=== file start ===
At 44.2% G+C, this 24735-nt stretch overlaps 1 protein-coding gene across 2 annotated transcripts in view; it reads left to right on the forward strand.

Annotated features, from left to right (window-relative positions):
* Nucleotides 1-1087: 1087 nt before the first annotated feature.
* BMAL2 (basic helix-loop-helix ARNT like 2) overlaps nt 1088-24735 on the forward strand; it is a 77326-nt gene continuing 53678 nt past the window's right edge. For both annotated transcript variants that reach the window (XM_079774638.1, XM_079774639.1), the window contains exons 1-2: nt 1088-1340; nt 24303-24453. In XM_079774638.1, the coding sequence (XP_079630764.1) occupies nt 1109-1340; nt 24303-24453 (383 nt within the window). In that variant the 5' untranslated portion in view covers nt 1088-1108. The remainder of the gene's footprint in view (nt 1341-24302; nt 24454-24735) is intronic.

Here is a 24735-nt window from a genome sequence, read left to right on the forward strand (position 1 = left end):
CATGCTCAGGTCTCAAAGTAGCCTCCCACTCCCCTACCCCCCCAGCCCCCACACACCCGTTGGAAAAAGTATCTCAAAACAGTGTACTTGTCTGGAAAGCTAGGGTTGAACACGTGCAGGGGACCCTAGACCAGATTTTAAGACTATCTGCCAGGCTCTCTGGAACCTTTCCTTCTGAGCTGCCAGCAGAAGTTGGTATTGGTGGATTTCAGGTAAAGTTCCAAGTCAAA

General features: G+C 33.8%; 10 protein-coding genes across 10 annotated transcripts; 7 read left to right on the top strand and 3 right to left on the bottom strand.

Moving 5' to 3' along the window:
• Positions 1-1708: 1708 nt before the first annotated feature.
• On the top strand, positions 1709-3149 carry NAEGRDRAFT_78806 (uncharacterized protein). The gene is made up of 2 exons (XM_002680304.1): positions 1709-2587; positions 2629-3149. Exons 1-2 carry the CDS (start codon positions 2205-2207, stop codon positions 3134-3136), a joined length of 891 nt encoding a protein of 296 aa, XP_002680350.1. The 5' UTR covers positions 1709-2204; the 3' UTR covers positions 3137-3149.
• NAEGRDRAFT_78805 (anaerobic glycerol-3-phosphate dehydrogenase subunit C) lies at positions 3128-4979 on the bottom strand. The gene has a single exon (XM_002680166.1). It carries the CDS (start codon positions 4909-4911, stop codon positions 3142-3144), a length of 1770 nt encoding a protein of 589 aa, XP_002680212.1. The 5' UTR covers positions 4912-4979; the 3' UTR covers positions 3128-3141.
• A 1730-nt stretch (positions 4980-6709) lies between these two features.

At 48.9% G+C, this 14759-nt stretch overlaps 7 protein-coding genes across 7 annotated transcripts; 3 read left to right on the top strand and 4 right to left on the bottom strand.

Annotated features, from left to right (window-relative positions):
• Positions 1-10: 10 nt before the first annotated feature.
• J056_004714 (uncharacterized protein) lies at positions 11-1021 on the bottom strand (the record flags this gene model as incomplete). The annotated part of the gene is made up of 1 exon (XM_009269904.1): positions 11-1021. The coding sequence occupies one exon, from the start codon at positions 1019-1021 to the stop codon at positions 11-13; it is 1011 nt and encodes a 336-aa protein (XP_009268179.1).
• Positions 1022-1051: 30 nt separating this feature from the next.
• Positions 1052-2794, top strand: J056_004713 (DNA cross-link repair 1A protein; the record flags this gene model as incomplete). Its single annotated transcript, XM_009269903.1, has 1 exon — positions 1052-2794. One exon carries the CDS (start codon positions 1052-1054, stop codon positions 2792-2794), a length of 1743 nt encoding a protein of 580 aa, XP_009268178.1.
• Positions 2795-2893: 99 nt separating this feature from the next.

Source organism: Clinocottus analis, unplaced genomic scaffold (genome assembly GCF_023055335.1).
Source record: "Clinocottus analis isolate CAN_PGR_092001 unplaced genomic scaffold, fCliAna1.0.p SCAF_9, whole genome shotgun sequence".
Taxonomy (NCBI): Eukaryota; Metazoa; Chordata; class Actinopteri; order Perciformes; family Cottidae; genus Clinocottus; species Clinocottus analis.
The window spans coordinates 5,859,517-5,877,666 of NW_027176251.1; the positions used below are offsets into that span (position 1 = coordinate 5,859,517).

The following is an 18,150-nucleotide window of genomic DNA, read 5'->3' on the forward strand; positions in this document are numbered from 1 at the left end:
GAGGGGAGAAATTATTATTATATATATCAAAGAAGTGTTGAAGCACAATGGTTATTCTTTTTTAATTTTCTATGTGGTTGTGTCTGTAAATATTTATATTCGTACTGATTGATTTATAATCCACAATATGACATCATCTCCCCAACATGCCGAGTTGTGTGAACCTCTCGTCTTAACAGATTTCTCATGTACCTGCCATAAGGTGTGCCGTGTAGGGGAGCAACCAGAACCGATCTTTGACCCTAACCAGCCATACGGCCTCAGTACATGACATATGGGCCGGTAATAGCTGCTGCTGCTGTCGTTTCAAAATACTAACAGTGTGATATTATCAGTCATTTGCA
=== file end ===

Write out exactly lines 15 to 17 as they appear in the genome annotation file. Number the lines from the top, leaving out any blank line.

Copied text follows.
• Positions 1-10: 10 nt before the first annotated feature.
• J056_004714 (uncharacterized protein) lies at positions 11-1021 on the bottom strand (the record flags this gene model as incomplete). The annotated part of the gene is made up of 1 exon (XM_009269904.1): positions 11-1021. The coding sequence occupies one exon, from the start codon at positions 1019-1021 to the stop codon at positions 11-13; it is 1011 nt and encodes a 336-aa protein (XP_009268179.1).
• Positions 1022-1051: 30 nt separating this feature from the next.